The average speed of the wake vortex is estimated by measuring the speed of the special structure in the wake field, like the black gap shown in Figure 6. Figure 7 shows the speed and average speed of 10 samples. The average speed was 3.80 m/s, and the RSD (relative standard deviation) was 4.7%. In two adjacent cycles, this gap would appear twice in a particular area. But there are some slight deviations from the two appearances that need to be corrected by the average speed. Figure 8 shows the period and average period time of 20 samples. The average period was 5.07 ms. The RSD was 8.0%. The frequency of the vortex generation was about 197 Hz. The distance of every adjacent vortex was approximately 19.27 mm.

Figure 7: The speed of the wake flow in the sample. Reynolds number = 800, the diameter = 2 mm, the sheet position = 3 mm, and the distance between the cylinder and the slot was 5.9 cm. The jet direction was at an angle of 45° to the surface of the flat.
Figure 8: The period of the wake flow in the sample. Reynolds number = 800, the diameter = 2 mm, the sheet position = 3 mm, and the distance between the cylinder and the slot was 5.9 cm. The jet direction was at an angle of 45° to the surface of the flat.

In this experiment, the maximum frequency of the laser is 500 Hz. The maximum stable wind speed produced by the one-meter wind tunnel is about 21 m/s. In order to be able to calculate the speed of the vortex, one vortex need to be captured by two adjacent photos. In this experiment, the maximum wind speed that satisfies the above postulate is about 18 m/s. If this standard is used, if measuring the wake flow field in the supersonic wind tunnel, the frequency of the laser is at least 10 kHz. If the flow speed reaches 10 Mach, the laser frequency should be more than 100 kHz. The abovementioned laser frequency is the lowest frequency required for the corresponding experimental conditions. If the experiment need to be more accurate, a higher frequency laser is required.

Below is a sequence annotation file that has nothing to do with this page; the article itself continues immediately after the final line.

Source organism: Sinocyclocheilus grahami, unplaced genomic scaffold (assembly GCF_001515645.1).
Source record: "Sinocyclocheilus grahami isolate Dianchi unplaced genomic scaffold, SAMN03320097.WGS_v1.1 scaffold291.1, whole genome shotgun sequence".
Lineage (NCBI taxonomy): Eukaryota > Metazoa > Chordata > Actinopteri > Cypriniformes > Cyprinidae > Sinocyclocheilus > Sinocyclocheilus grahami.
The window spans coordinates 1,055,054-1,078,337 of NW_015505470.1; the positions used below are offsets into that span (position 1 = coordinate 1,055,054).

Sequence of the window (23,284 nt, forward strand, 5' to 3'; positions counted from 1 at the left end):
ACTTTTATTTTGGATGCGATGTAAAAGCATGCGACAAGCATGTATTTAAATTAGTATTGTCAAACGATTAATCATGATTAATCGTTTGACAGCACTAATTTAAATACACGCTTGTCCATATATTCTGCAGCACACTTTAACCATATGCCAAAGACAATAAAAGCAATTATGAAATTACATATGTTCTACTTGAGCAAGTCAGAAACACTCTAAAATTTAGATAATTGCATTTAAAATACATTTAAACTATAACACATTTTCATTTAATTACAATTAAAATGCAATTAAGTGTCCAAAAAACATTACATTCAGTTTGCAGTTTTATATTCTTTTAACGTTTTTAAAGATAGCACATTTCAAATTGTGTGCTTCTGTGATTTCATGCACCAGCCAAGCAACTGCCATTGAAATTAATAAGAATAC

4. Conclusion

The flow field around a circular cylinder has been investigated experimentally in a fully developed one-meter wind tunnel. PLIF is the basic measurement technique to diagnose the wake flow field of the cylinder. Acetone was used as the tracer to label the flow field, the 266 nm laser beam was shaped into a specific size sheet beam by the beam shaping system, which excited the tracer, and the fluorescence signal was captured by a high acquisition frequency ICCD camera and recorded as PLIF image.

In this experiment, some basic problems on applying the PLIF technology to the flow field visualization are discussed: firstly, acetone as the tracer, with its good signal intensity, low toxicity, high vapor pressure, accessible absorption (225–320 nm), and fluorescence (350–550 nm), is very suitable for the experimental study of flow field visualization. Secondly, in the acetone vapor injection to the flow field, the injection speed, angle, and other related factors need to be considered, in order to achieve the best experimental results. Thirdly, this paper gives the correspondence between the speed of the flow field and the frequency of the laser, which could be used as a rough reference standard for future wind tunnel visualization experiments.

In further research, the main direction is to improve the laser repetition frequency and camera resolution, in order to achieve higher temporal and spatial resolution.

Conflicts of Interest

The authors declare that there is no conflict of interest regarding the publication of this paper.

Acknowledgments

This work was supported by the National Natural Science Foundation of China (Grant nos. 61405048, 91441130, and 51536002), Fundamental Research Funds for the Central Universities (Grant no. HIT. NSRIF. 2014045), and the National Key Scientific Instrument and Equipment Development Projects of China (no. 2012YQ040164).